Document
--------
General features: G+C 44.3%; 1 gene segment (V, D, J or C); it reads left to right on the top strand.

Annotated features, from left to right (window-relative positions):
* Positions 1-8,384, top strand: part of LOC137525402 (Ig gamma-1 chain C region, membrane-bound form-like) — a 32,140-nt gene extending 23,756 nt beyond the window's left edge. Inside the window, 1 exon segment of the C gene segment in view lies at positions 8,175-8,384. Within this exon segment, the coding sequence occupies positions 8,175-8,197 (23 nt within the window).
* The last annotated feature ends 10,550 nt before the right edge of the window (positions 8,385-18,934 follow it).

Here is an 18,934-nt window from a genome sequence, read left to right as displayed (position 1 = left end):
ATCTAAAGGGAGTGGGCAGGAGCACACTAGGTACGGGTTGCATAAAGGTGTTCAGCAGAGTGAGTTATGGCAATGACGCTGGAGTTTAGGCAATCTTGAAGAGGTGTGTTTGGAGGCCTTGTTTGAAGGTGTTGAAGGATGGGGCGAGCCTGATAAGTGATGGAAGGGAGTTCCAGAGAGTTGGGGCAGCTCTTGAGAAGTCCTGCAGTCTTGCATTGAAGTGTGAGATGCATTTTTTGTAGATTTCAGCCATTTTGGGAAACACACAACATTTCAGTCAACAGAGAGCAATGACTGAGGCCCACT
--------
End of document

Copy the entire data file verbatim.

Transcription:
General features: G+C 44.3%; 1 gene segment (V, D, J or C); it reads left to right on the top strand.

Annotated features, from left to right (window-relative positions):
* Positions 1-8,384, top strand: part of LOC137525402 (Ig gamma-1 chain C region, membrane-bound form-like) — a 32,140-nt gene extending 23,756 nt beyond the window's left edge. Inside the window, 1 exon segment of the C gene segment in view lies at positions 8,175-8,384. Within this exon segment, the coding sequence occupies positions 8,175-8,197 (23 nt within the window).
* The last annotated feature ends 10,550 nt before the right edge of the window (positions 8,385-18,934 follow it).

Here is an 18,934-nt window from a genome sequence, read left to right as displayed (position 1 = left end):
ATCTAAAGGGAGTGGGCAGGAGCACACTAGGTACGGGTTGCATAAAGGTGTTCAGCAGAGTGAGTTATGGCAATGACGCTGGAGTTTAGGCAATCTTGAAGAGGTGTGTTTGGAGGCCTTGTTTGAAGGTGTTGAAGGATGGGGCGAGCCTGATAAGTGATGGAAGGGAGTTCCAGAGAGTTGGGGCAGCTCTTGAGAAGTCCTGCAGTCTTGCATTGAAGTGTGAGATGCATTTTTTGTAGATTTCAGCCATTTTGGGAAACACACAACATTTCAGTCAACAGAGAGCAATGACTGAGGCCCACT